952: three digits that change the lives of many Ethiopians

Whenever issues come up in life that are hard to share with family, friends or even health professionals, people in Ethiopia dial three popular digits – 952.

Whenever issues come up in life that are hard to share with family, friends or even health professionals, people in Ethiopia dial three popular digits – 952.

The Wegen AIDS Talkline started in 2004 to make it easy for people to freely talk about HIV and AIDS, get information, referrals to services and professional counselling. It can be reached by dialing 952, toll free, from any mobile, landline or public phone.

It was very hard to talk about your blood status and ask for information about HIV and AIDS back then,” says Melaku Abebe, team leader of the Health Information Centre. “The major reason is crystal clear: it was stigma and discrimination. People were terrified to talk about their blood status with anyone, fearing that they might be labelled and judged.”

He adds: “Due to the lack of trained professionals on HIV, there was also a gap in access for information between urban and rural areas.”

Reaching millions

The talkline was considered a great means of addressing these gaps in the fight against HIV. People could call from any corner of the country to get accurate and reliable information without any embarrassment. The service is currently given by 28 counsellors who come from health, psychology and sociology backgrounds.

Melaku has worked for the project since it was established. He says the Wegen AIDS Talkline has successfully provided a service to around eight million users over the past 10 years. There are times when the hotline receives up to 6,000 calls per day.

Martha Wendimu is a counsellor at the call centre, where she has worked for the past eight years. She says: “The service is confidential and that’s why people share things they don’t want to share with anyone in their family. This helps them in so many ways.”

Martha feels proud in what she is doing: “We noticed a big change in the life of so many callers after they talk to us. Some call after they find it hard to talk to their partner about their status. Seeing stressed people getting a relief after talking to us makes me really happy.”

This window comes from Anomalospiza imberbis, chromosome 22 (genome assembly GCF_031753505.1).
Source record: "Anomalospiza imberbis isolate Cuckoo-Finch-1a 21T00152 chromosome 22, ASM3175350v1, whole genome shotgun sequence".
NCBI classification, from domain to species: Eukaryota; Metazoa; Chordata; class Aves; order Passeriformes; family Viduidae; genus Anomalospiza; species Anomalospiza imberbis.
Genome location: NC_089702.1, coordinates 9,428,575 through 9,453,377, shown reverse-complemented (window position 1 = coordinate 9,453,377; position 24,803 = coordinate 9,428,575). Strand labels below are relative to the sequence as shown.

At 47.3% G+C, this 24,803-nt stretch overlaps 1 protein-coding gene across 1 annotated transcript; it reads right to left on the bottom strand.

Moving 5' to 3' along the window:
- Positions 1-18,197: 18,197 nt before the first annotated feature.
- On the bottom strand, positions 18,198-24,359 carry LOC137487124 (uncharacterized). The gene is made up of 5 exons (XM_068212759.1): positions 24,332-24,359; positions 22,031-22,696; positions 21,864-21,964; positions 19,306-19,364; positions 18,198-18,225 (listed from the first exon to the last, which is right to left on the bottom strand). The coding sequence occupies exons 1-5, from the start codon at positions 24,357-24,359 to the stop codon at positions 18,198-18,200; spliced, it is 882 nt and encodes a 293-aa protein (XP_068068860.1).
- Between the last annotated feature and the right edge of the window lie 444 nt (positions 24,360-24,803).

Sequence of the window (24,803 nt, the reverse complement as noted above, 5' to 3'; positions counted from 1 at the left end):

Changing lives

Melaku shares Martha’s feeling. “We are happy in what we are doing and this is the best work that I ever had in my life,” he says.

He says people call in a bad emotional mood after knowing their HIV test result. Some even call saying they are ready to commit suicide. “We provide ongoing counselling to deal with situations like this,” he adds.

Callers also seem to be satisfied with the service. Feedback from one caller states: “Me and my spouse are very happy with your programme. You gave us hope through your advice for people like us, who had no hope. Now we are out from the forest and living with the community without any problem, by maintaining our health condition.”

The Wegen AIDS Talkline is operated by the National AIDS Resource Center of Ethiopia, with technical support from Johns Hopkins Bloomberg School of Public Health. It was initially being funded by the US President’s Emergency Plan for AIDS Relief (PEPFAR) and now by USAID.

The project is being handed over to the Ethiopian Ministry of Health, which is expected to sustain the talkline and include other services on different health issues.

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